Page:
A customer has a relatively busy web site, which contains lots of juicy information (business names, addresses, email address, phone numbers etc etc). Currently there is nothing in place to stop people spidering it – unless someone explicitly looks at the log files and does something.
Blocking annoying people who spider the site is easy enough –
iptables -I INPUT -s 80.x.x.x -j REJECT
However, I’d obviously rather automate this if possible – and ideally without having to change the PHP code (as each request would need perform some sort of DB lookup it’s part of a spidering attempt)
So, my first idea was to manipulate an existing rule I have to limit SSH connection attempts, giving something like :
iptables -I INPUT -p tcp --dport 80 -i eth0 -m state --state NEW -m recent --set
iptables -I INPUT -p tcp --dport 80 -i eth0 -m state --state NEW -m recent --update --seconds 60 --hitcount 40 -j LOG --log-prefix "http spidering?" --log-ip-options --log-tcp-options --log-tcp-sequence --log-level 4
Annoyingly however, even though these are the first rules in the iptables output – and they should therefore work, they don’t – i.e. I’m not seeing anything being logged, when doing e.g. the following on a remote server :
while [ true ] ; do
wget -q -O - http://server.xyz/index.php
So, I’m still trying to avoid making changes to the code base – although doing so would produce the best user experience (namely we could display a captcha or something and if someone really can browse that quickly they’d not encounter any problems).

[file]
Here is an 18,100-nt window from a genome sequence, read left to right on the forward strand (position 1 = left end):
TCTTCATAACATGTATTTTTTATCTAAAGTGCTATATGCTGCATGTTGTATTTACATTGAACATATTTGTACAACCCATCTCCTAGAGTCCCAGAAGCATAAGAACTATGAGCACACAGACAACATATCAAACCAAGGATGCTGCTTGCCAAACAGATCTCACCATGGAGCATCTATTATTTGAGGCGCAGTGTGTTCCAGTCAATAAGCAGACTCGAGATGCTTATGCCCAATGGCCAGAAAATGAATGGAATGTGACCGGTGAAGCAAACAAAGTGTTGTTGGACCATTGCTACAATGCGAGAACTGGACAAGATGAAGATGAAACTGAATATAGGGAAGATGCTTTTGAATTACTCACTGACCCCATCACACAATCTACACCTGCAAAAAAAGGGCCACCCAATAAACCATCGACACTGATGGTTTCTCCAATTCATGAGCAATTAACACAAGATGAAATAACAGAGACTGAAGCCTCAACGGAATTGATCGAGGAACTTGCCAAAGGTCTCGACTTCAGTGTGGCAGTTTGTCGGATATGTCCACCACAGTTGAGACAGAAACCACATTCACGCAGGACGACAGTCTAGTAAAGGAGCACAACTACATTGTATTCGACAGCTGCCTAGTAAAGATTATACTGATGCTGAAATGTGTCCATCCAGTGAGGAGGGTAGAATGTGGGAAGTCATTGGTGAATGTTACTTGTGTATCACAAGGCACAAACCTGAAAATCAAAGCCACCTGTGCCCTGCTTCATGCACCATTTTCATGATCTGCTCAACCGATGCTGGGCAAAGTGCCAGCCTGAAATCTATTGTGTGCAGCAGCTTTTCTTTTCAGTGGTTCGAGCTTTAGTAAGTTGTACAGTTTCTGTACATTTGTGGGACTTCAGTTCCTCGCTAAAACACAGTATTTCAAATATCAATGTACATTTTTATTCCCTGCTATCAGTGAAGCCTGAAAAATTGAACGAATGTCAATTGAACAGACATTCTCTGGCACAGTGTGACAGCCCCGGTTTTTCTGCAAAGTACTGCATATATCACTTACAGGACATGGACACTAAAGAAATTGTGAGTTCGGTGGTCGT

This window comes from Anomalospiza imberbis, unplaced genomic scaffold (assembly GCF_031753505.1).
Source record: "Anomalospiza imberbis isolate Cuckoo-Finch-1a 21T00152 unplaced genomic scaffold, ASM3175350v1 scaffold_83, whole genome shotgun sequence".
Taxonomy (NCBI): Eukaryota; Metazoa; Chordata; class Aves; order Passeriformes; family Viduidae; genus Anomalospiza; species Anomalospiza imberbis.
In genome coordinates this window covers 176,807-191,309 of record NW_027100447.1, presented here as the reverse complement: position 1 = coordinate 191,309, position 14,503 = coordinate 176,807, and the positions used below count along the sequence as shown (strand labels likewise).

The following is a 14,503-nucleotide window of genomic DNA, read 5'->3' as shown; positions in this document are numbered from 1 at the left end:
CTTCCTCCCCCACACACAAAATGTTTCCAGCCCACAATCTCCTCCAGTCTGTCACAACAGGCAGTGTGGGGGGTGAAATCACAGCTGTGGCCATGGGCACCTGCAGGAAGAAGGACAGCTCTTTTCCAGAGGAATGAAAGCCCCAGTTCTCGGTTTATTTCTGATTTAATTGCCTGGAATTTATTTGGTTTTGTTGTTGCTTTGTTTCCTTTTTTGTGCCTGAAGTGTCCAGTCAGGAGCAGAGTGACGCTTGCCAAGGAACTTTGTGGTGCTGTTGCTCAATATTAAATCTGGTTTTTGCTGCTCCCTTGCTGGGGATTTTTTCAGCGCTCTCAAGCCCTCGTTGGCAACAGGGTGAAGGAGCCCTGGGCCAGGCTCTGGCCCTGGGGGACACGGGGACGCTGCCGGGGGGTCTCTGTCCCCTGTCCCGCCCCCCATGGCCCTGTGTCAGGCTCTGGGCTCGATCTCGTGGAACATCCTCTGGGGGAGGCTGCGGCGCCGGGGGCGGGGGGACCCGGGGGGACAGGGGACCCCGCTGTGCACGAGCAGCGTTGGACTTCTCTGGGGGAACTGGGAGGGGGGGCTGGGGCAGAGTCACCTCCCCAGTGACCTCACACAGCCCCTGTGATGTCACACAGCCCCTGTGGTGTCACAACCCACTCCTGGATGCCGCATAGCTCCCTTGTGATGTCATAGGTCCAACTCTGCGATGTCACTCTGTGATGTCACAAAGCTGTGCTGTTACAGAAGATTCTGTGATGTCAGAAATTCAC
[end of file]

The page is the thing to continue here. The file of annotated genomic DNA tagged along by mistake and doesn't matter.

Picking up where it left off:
And as I’ve just found mod_evasive which claims to provide DoS and DDoS protection. Thankfully Jason Litka has packaged it – so I have no problems from an installation point of view 🙂 (yum install mod_evasive)
Installation on Debian doesn’t result in a config file – but it’s not difficult to create (see /usr/share/doc/mod_evasive). However, it’s not a shiney, sunny ending – mod_evasive appears to be “tripped” by people requesting images – and in my case the client has about 10-20 images per page; so it’s difficult to differentiate between a normal user loading a page or someone running httrack on the website and only requesting the “php page”. If only mod_evasive took a regexp to ignore/match… and I can’t seem to find anyway of fixing this.
So application logic it is :-/ Perhaps caching in APC may be the way forward ….